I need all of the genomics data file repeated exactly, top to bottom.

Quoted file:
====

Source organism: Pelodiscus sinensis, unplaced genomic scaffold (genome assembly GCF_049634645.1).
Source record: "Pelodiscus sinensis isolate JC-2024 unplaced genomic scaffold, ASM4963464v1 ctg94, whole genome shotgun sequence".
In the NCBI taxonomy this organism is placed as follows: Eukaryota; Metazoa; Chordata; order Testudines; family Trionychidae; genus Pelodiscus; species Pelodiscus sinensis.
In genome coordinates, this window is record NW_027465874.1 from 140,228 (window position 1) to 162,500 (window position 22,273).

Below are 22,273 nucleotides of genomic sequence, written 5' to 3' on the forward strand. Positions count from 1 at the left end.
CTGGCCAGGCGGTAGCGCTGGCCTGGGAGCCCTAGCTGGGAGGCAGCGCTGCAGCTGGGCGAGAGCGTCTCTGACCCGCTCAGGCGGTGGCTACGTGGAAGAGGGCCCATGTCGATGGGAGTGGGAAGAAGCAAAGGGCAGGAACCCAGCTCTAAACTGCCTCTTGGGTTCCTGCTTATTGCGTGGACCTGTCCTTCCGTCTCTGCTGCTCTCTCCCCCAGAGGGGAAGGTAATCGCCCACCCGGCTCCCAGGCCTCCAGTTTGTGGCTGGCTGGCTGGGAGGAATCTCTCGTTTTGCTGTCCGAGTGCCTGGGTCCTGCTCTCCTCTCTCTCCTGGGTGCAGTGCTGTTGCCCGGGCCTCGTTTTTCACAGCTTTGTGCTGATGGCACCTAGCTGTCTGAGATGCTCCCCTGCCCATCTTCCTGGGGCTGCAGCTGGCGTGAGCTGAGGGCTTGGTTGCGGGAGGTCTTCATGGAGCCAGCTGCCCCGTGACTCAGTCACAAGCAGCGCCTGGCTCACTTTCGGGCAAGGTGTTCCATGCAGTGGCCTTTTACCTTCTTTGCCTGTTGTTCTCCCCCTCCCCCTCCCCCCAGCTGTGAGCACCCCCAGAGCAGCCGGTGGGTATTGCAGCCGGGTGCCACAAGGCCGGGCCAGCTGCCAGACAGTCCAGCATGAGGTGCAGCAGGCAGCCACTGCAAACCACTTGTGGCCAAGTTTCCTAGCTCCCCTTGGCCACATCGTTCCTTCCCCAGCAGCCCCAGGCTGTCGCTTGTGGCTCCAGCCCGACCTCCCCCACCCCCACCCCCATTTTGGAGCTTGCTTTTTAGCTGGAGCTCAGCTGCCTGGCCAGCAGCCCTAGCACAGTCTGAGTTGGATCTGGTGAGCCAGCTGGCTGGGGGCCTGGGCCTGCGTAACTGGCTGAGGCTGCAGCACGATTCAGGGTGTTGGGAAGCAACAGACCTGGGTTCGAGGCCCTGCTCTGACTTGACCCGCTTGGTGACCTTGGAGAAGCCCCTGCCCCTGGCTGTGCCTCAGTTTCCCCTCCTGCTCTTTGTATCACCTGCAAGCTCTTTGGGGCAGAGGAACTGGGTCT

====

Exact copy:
Source organism: Pelodiscus sinensis, unplaced genomic scaffold (genome assembly GCF_049634645.1).
Source record: "Pelodiscus sinensis isolate JC-2024 unplaced genomic scaffold, ASM4963464v1 ctg94, whole genome shotgun sequence".
In the NCBI taxonomy this organism is placed as follows: Eukaryota; Metazoa; Chordata; order Testudines; family Trionychidae; genus Pelodiscus; species Pelodiscus sinensis.
In genome coordinates, this window is record NW_027465874.1 from 140,228 (window position 1) to 162,500 (window position 22,273).

Below are 22,273 nucleotides of genomic sequence, written 5' to 3' on the forward strand. Positions count from 1 at the left end.
CTGGCCAGGCGGTAGCGCTGGCCTGGGAGCCCTAGCTGGGAGGCAGCGCTGCAGCTGGGCGAGAGCGTCTCTGACCCGCTCAGGCGGTGGCTACGTGGAAGAGGGCCCATGTCGATGGGAGTGGGAAGAAGCAAAGGGCAGGAACCCAGCTCTAAACTGCCTCTTGGGTTCCTGCTTATTGCGTGGACCTGTCCTTCCGTCTCTGCTGCTCTCTCCCCCAGAGGGGAAGGTAATCGCCCACCCGGCTCCCAGGCCTCCAGTTTGTGGCTGGCTGGCTGGGAGGAATCTCTCGTTTTGCTGTCCGAGTGCCTGGGTCCTGCTCTCCTCTCTCTCCTGGGTGCAGTGCTGTTGCCCGGGCCTCGTTTTTCACAGCTTTGTGCTGATGGCACCTAGCTGTCTGAGATGCTCCCCTGCCCATCTTCCTGGGGCTGCAGCTGGCGTGAGCTGAGGGCTTGGTTGCGGGAGGTCTTCATGGAGCCAGCTGCCCCGTGACTCAGTCACAAGCAGCGCCTGGCTCACTTTCGGGCAAGGTGTTCCATGCAGTGGCCTTTTACCTTCTTTGCCTGTTGTTCTCCCCCTCCCCCTCCCCCCAGCTGTGAGCACCCCCAGAGCAGCCGGTGGGTATTGCAGCCGGGTGCCACAAGGCCGGGCCAGCTGCCAGACAGTCCAGCATGAGGTGCAGCAGGCAGCCACTGCAAACCACTTGTGGCCAAGTTTCCTAGCTCCCCTTGGCCACATCGTTCCTTCCCCAGCAGCCCCAGGCTGTCGCTTGTGGCTCCAGCCCGACCTCCCCCACCCCCACCCCCATTTTGGAGCTTGCTTTTTAGCTGGAGCTCAGCTGCCTGGCCAGCAGCCCTAGCACAGTCTGAGTTGGATCTGGTGAGCCAGCTGGCTGGGGGCCTGGGCCTGCGTAACTGGCTGAGGCTGCAGCACGATTCAGGGTGTTGGGAAGCAACAGACCTGGGTTCGAGGCCCTGCTCTGACTTGACCCGCTTGGTGACCTTGGAGAAGCCCCTGCCCCTGGCTGTGCCTCAGTTTCCCCTCCTGCTCTTTGTATCACCTGCAAGCTCTTTGGGGCAGAGGAACTGGGTCT